Reports   |   Afghanistan, Colombia, India, Iraq, Mexico, Pakistan, Philippines, Russia, Somalia, Sri Lanka

The Road to Justice

Appendix I

At least 370 journalists have been murdered in direct connection to their work from the beginning of 2004 through 2013, according to CPJ research. In 333 of the cases, no one has been convicted. In 28 cases, some suspects have been sentenced, or killed in the course of apprehension, but others believed to be connected to or to have ordered the crime remain free. Nine cases have reached complete justice, meaning all of the perpetrators, including the crime’s mastermind, have been convicted. CPJ maintains detailed records on journalists killings from 1992 to the present. For additional information, please visit

October 28, 2014 12:00 AM ET



Al-Moutaz Bellah Ibrahim

Ibrahim, a correspondent for the independent Shaam News Network and a freelance reporter, was killed in Tel Abyad, a Syrian town north of the city of Raqqa, on May 4, according to Shaam and the Beirut-based SKeyes Center for Media and Cultural Freedom. Ibrahim was kidnapped by the Islamic State militant group (then called Islamic State in Iraq and Sham) in March, two months before his death, according to news reports and local press groups. His family received his body on May 7, 2014.

A loose coalition of rebel forces captured almost the entire city of Raqqa in March 2013, according to news reports. Since then, Islamic State pushed out other rebel groups and began exerting increased control over the city. By the time of Ibrahim's killing, Raqqa had become the group's de facto headquarters for the vast terrain it controlled.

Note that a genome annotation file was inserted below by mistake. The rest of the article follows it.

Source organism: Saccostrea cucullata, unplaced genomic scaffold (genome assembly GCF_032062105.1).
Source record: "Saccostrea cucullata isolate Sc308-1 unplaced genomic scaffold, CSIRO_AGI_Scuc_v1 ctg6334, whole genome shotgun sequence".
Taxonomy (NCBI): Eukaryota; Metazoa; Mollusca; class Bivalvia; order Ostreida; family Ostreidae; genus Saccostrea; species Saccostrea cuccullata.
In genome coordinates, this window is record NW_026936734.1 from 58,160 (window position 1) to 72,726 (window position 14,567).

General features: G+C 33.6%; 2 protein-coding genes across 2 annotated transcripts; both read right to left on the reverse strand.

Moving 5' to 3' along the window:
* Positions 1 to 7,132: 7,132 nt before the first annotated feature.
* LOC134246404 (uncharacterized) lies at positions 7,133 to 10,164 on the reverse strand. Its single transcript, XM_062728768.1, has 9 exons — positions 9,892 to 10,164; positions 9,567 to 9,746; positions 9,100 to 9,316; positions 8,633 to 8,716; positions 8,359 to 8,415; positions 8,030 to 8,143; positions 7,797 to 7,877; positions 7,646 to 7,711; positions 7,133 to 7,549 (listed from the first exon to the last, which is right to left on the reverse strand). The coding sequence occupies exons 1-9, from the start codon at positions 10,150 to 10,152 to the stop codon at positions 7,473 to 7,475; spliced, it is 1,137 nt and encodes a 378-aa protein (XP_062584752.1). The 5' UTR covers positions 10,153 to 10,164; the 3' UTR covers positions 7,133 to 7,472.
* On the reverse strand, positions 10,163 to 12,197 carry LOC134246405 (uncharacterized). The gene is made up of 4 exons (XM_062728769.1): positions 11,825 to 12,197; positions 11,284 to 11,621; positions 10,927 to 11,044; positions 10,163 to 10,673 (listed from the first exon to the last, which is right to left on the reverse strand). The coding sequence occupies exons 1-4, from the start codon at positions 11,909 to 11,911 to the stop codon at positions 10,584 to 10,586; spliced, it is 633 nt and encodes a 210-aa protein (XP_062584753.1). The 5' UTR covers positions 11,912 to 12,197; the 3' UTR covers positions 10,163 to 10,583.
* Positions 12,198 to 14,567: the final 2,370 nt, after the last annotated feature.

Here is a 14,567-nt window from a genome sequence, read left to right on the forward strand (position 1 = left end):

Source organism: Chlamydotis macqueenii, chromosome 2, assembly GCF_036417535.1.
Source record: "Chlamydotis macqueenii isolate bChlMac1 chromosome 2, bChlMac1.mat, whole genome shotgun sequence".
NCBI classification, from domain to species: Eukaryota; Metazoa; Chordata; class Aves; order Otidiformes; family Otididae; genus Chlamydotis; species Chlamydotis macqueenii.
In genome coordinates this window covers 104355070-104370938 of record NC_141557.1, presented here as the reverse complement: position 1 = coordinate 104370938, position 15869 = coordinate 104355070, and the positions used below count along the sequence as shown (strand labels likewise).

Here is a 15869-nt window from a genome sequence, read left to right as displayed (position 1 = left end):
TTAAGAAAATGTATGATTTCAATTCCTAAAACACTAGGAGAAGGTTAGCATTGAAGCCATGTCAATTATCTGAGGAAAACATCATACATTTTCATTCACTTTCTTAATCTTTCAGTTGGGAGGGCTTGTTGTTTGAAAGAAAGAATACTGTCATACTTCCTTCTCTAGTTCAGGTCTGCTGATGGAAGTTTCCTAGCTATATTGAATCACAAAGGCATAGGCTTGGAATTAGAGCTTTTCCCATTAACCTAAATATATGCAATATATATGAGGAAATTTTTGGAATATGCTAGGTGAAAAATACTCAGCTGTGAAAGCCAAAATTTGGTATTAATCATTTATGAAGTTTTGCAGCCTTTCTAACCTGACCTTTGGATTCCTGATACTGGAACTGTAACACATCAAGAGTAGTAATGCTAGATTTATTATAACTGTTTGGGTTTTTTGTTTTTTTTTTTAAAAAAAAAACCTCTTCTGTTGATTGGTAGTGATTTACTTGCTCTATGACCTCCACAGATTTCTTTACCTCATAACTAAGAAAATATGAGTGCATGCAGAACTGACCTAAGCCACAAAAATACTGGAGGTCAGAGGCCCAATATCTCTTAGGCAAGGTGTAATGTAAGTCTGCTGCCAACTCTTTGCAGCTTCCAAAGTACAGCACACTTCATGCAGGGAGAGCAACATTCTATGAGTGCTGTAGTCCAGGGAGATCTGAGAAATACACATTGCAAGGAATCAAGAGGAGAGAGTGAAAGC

Ibrahim had reported widely on the presence of Islamist militants in Raqqa in the months before he was kidnapped. His reports included coverage of Islamist militant groups who he said had imposed taxes on Christians and who he said had prevented aid from being delivered to the city.

As part of his work for Shaam News Network, Ibrahim also appeared on the opposition-based TV channels Syria al-Hur and Syria al-Ghad. He also worked for an online campaign called "Raqqa is being slaughtered silently," which posts news and photos of events in Raqqa and has criticized the harsh rule imposed by the Islamic State.

Abu Ibrahim Ar-Raqqawi, a Raqqa citizen who runs the campaign, told the Wall Street Journal that Ibrahim was killed because Islamic State militants caught him with material belonging to the campaign.

Ar-Raqqawi told CPJ that he and Ibrahim would meet in secret repeatedly to share news and information for the campaign because Islamic State had placed media restrictions on journalists covering Raqqa.

Islamic State has imposed restrictions on independent voices and journalists, according to CPJ research. Since the group came to power, it has kidnapped many journalists and raided numerous media centers. Islamic State has also ordered journalists and media workers to pledge allegiance to the group, according to the Syrian Journalists Association. As a result, journalists have fled territories controlled by the group, submitted to self-censorship, or continued their work anonymously at great risk.